Eight countries including the US and Germany accused North Korea of using the Coronavirus pandemic to crack down further on human rights, according to a UN Security Council (UNSC) statement.

The statement was released after a closed-door video-conference, organized by Germany, on Friday, December 11. The virtual meeting took place after several reports revealed the increase in executions in North Korea related to the global healthcare crisis and strict controls on movement in and around Pyongyang, the capital.

Following the meeting, members of the UNSC—Germany, Belgium, Dominican Republic, Estonia, France, the UK, the US, and Japan—said in a joint statement that people in DPRK are stripped of "nearly all their human rights, their freedoms of expression, peaceful assembly, association, movement, and religion or belief, among many others".

North Korean leader Kim Jong Un attends a grand military parade celebrating the 70th founding anniversary of the North Korean Army
North Korean leader Kim Jong Reuters

The current situation of human rights in of Kim Jong Un-ruled North Korea "is appalling and gets worse by the day", said the eight nations in a joint declaration, which was read by Germany's UN ambassador, Christoph Heusgen. They also condemned the DPRK for prioritizing its nuclear weapons program over the needs of citizens, adding that the longstanding, systematic, and widespread violations of human rights are a "serious threat" to international security.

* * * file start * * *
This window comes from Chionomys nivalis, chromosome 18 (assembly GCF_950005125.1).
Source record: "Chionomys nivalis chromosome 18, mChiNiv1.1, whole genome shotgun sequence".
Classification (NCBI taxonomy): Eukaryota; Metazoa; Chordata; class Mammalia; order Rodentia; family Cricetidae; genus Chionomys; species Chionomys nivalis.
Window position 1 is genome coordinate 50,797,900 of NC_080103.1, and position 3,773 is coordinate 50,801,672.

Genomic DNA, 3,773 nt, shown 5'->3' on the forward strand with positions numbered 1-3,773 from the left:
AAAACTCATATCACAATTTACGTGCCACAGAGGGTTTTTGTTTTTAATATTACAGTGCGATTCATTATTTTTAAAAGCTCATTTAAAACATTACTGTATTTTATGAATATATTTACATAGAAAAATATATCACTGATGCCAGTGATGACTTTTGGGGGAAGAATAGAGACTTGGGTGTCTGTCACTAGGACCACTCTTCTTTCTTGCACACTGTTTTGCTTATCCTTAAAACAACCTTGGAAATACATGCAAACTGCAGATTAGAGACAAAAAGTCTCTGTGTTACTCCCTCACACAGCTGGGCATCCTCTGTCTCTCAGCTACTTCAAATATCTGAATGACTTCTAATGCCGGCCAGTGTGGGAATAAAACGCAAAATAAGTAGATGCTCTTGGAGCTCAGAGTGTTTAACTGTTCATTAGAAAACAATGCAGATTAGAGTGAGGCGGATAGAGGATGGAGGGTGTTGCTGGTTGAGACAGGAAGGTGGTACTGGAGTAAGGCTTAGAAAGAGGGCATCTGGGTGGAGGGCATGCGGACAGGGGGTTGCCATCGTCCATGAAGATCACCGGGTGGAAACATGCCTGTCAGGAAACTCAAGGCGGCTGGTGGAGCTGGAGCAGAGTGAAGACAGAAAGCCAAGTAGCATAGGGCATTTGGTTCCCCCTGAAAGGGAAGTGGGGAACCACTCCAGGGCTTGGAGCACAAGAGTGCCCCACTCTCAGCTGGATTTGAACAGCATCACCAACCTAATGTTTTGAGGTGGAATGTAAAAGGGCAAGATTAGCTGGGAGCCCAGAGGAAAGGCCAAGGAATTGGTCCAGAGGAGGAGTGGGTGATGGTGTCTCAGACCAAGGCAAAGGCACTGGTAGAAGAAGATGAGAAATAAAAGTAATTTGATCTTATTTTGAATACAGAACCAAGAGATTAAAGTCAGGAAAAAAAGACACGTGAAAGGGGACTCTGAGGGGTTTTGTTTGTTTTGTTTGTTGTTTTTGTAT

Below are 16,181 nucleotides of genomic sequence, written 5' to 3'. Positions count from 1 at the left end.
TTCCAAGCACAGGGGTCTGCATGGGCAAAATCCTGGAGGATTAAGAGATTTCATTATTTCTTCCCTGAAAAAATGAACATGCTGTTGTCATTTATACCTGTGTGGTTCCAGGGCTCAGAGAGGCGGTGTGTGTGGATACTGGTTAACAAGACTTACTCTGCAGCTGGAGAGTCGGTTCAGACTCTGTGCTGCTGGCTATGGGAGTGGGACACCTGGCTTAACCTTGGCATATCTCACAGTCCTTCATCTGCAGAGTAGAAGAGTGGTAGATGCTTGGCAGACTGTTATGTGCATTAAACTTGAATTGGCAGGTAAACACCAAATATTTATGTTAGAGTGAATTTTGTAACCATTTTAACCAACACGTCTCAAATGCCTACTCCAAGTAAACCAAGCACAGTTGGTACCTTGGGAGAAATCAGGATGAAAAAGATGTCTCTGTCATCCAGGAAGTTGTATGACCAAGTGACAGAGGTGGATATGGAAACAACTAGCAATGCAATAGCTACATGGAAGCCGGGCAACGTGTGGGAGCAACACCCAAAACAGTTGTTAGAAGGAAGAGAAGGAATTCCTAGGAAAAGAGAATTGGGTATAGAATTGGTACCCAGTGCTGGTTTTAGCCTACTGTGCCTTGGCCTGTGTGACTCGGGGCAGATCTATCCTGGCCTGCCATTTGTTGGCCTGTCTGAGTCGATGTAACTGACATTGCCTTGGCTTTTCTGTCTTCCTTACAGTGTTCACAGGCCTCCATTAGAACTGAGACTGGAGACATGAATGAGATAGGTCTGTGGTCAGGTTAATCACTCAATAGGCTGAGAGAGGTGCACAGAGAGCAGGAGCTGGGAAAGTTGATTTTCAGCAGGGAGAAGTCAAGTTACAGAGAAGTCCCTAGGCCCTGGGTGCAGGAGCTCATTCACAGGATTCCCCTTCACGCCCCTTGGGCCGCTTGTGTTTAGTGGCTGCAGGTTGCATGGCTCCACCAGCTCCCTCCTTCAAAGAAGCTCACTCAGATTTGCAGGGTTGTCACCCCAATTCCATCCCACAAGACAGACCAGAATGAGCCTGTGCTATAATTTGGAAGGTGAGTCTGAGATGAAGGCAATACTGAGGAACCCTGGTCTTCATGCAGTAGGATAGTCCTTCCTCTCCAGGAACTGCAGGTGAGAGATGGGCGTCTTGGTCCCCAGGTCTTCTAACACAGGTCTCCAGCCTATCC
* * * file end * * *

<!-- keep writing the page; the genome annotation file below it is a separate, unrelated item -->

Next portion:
International Isolation

The statement noted that North Korea's isolation from the international community is worsening the impact of the Coronavirus pandemic on the people of DPRK. When the COVID-19 began to spread in January 2020, the country closed its borders with China, its largest trade partner and benefactor.

Kim Jong Un's government has been claiming that the country doesn't have a single COVID-19 case. But experts outside the country have disputed the claim considering North Korea's social and economical ties with China. Dr. Choi Jung Hun, a healthcare professional who defected from North Korea in 2012, earlier said that people in North Korea have died of the viral infection. "The health care system is very weak. They don't want to show that to the world. North Korea is a museum of viruses," he added.

Kim Jong un
Twitter / @DomoShow

Along with the border closure due to the pandemic, several natural disasters over the summer and international sanctions have crippled North Korea's economy, according to experts. But the world's most secretive country continues to say that everything is under control.

South Korean intelligence reported in November that the dictator of North Korea had ordered lockdowns in Pyongyang and ordered the execution of at least two people. According to the neighboring country, a money changer in Pyongyang was killed in October this year after being held responsible for falling exchange rates, and one official was executed in August for breaching the import restrictions.